Camano Island State Park

Camano Island State Park became a functional park in 1949 after the South Camano Grange successfully got the Department of Natural Resources to make property available for a park. Initial park improvements were provided by 900 volunteers in one day, when they constructed a small picnic area still in existence today. Since then, this 134-acre park has constructed 3 miles of trails, 88 campsites, and a popular 200-person group camp and amphitheater. With over 100 picnic sites, boat launch, fishing access, and picnic shelters, more than 200,000 visitors a year visit this beautiful park.
 
A Classification and Management Plan was adopted by the State Parks and Recreation Commission in November 2013 that reports on Camano Island State Park’s recreational, natural and cultural resources and long-term boundary. 
Camano Island
Stage 1 - Identify Issues & Concerns
The purpose of this stage is to understand what is important to the park community, what to change or save in the state park. This helps get a sense of the range and type of issues that need to be considered through the planning process.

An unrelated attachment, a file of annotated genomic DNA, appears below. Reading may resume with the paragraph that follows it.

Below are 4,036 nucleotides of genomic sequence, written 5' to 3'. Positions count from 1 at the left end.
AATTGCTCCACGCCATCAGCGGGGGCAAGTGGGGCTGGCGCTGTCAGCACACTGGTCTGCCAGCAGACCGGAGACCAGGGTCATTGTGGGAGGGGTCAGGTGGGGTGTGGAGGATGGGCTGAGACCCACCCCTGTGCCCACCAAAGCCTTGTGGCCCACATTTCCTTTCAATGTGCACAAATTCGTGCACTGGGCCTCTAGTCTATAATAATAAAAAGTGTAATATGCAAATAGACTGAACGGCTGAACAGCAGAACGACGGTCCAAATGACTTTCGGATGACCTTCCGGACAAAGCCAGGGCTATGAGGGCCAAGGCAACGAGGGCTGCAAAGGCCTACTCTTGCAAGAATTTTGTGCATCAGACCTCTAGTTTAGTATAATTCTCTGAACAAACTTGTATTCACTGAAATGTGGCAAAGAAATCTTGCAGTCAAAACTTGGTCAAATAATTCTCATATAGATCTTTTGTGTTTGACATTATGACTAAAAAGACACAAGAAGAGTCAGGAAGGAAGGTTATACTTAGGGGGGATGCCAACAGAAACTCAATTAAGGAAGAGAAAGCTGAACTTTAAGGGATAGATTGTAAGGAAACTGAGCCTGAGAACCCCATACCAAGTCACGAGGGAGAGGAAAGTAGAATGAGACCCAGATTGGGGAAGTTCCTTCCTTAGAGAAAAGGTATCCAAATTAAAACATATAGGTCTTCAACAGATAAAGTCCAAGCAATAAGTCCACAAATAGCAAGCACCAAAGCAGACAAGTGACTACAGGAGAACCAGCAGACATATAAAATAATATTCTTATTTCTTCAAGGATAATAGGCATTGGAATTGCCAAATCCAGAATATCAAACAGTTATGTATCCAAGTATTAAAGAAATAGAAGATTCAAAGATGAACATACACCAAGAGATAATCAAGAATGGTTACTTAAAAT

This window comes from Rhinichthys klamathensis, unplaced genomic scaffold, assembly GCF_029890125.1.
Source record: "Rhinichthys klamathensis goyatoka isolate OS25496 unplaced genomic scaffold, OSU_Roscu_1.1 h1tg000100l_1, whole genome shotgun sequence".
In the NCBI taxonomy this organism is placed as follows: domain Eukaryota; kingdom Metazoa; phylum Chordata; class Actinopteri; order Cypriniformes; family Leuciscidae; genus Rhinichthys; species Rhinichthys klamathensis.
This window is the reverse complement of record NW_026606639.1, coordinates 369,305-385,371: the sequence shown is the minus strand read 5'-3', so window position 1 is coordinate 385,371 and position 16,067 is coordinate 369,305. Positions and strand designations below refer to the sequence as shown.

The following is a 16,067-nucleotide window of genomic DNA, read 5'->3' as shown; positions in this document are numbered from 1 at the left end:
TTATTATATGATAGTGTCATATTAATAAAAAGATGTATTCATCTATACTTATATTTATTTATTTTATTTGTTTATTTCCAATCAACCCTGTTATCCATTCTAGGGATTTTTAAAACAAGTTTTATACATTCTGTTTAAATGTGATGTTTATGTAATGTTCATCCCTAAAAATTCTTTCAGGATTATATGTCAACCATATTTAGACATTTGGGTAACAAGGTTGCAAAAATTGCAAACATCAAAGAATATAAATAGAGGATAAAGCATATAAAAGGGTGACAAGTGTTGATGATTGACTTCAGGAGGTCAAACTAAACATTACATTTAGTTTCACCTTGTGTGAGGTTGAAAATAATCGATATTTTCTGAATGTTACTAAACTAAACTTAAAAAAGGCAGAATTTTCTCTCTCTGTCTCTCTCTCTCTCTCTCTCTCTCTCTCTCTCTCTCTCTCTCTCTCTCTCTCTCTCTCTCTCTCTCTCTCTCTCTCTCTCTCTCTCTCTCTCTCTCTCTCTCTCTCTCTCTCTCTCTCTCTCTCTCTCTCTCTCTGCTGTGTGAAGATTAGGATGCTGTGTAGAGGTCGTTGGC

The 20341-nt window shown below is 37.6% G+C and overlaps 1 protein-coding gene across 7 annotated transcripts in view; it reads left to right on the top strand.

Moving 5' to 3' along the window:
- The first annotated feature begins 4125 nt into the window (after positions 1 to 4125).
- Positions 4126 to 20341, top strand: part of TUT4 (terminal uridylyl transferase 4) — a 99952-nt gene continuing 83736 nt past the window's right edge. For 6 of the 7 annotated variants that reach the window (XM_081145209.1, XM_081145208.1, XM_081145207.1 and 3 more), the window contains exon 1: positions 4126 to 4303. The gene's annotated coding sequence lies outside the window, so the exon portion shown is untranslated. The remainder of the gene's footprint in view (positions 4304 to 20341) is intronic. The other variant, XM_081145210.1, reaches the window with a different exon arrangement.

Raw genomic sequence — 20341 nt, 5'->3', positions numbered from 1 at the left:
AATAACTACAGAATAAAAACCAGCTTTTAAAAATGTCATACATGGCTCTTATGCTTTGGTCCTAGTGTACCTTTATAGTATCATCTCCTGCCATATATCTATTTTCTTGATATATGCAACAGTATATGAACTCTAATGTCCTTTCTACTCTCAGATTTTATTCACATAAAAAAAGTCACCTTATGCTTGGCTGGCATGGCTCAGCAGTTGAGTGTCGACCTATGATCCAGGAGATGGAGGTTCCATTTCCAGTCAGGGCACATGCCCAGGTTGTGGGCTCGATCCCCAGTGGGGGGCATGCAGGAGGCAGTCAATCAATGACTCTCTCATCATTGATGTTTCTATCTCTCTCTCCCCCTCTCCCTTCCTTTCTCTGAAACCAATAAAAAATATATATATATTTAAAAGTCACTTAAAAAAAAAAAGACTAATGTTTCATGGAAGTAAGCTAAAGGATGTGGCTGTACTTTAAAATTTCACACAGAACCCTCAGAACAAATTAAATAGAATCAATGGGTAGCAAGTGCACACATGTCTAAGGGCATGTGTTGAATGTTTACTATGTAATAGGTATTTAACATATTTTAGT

Stage 2 - Exploring Alternative Approaches
At this stage, the planning team suggests potential alternative approaches to address the various issues and concerns raised by people in stage one. No preferred alternative is established, rather this is an opportunity to understand the range of possibilities.
Stage 3 - Preparing Preliminary Recommendations
The best ideas from the alternative approaches developed in stage two are combined into a preliminary plan in this stage. The plan includes recommendations for use and development of land, changes to property boundaries, and ways to address issues raised during the planning process. Another important document completed at this stage is the SEPA checklist that describes environmental impacts of the recommendations, available for public review upon request.
Stage 4 - Preparing Final Recommendations
At stage four, final adjustments are made to recommendations and submitted to the seven-member Parks and Recreation Commission for approval. The public is encouraged to attend the commission meeting and provide testimony or to provide written comment.